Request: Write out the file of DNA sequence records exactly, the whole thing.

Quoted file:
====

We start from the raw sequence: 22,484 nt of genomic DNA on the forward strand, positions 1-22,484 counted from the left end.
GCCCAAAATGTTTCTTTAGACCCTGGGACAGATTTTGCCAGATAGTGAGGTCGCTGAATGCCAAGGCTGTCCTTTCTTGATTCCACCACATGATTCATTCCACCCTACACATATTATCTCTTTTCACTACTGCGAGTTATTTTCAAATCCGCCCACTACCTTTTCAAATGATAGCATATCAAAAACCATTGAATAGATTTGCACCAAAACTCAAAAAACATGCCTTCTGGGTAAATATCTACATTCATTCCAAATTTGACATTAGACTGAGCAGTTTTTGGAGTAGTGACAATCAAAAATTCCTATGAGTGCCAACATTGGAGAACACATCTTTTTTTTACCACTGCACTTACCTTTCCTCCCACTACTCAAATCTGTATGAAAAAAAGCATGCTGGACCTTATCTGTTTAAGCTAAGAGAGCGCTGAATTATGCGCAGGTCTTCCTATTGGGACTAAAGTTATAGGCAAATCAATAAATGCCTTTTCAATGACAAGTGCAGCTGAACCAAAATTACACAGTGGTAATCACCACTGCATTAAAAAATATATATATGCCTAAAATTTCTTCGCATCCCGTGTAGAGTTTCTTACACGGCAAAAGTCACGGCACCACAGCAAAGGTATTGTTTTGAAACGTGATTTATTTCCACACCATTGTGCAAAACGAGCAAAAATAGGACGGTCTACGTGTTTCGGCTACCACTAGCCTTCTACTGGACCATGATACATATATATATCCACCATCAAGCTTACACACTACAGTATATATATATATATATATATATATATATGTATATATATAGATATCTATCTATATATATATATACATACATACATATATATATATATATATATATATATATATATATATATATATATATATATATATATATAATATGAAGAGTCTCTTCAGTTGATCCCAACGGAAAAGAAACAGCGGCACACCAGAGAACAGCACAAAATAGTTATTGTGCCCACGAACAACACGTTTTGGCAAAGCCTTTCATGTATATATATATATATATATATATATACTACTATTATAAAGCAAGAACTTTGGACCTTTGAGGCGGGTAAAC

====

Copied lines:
We start from the raw sequence: 22,484 nt of genomic DNA on the forward strand, positions 1-22,484 counted from the left end.
GCCCAAAATGTTTCTTTAGACCCTGGGACAGATTTTGCCAGATAGTGAGGTCGCTGAATGCCAAGGCTGTCCTTTCTTGATTCCACCACATGATTCATTCCACCCTACACATATTATCTCTTTTCACTACTGCGAGTTATTTTCAAATCCGCCCACTACCTTTTCAAATGATAGCATATCAAAAACCATTGAATAGATTTGCACCAAAACTCAAAAAACATGCCTTCTGGGTAAATATCTACATTCATTCCAAATTTGACATTAGACTGAGCAGTTTTTGGAGTAGTGACAATCAAAAATTCCTATGAGTGCCAACATTGGAGAACACATCTTTTTTTTACCACTGCACTTACCTTTCCTCCCACTACTCAAATCTGTATGAAAAAAAGCATGCTGGACCTTATCTGTTTAAGCTAAGAGAGCGCTGAATTATGCGCAGGTCTTCCTATTGGGACTAAAGTTATAGGCAAATCAATAAATGCCTTTTCAATGACAAGTGCAGCTGAACCAAAATTACACAGTGGTAATCACCACTGCATTAAAAAATATATATATGCCTAAAATTTCTTCGCATCCCGTGTAGAGTTTCTTACACGGCAAAAGTCACGGCACCACAGCAAAGGTATTGTTTTGAAACGTGATTTATTTCCACACCATTGTGCAAAACGAGCAAAAATAGGACGGTCTACGTGTTTCGGCTACCACTAGCCTTCTACTGGACCATGATACATATATATATCCACCATCAAGCTTACACACTACAGTATATATATATATATATATATATATATATGTATATATATAGATATCTATCTATATATATATATACATACATACATATATATATATATATATATATATATATATATATATATATATATATATATATATATATAATATGAAGAGTCTCTTCAGTTGATCCCAACGGAAAAGAAACAGCGGCACACCAGAGAACAGCACAAAATAGTTATTGTGCCCACGAACAACACGTTTTGGCAAAGCCTTTCATGTATATATATATATATATATATATATACTACTATTATAAAGCAAGAACTTTGGACCTTTGAGGCGGGTAAAC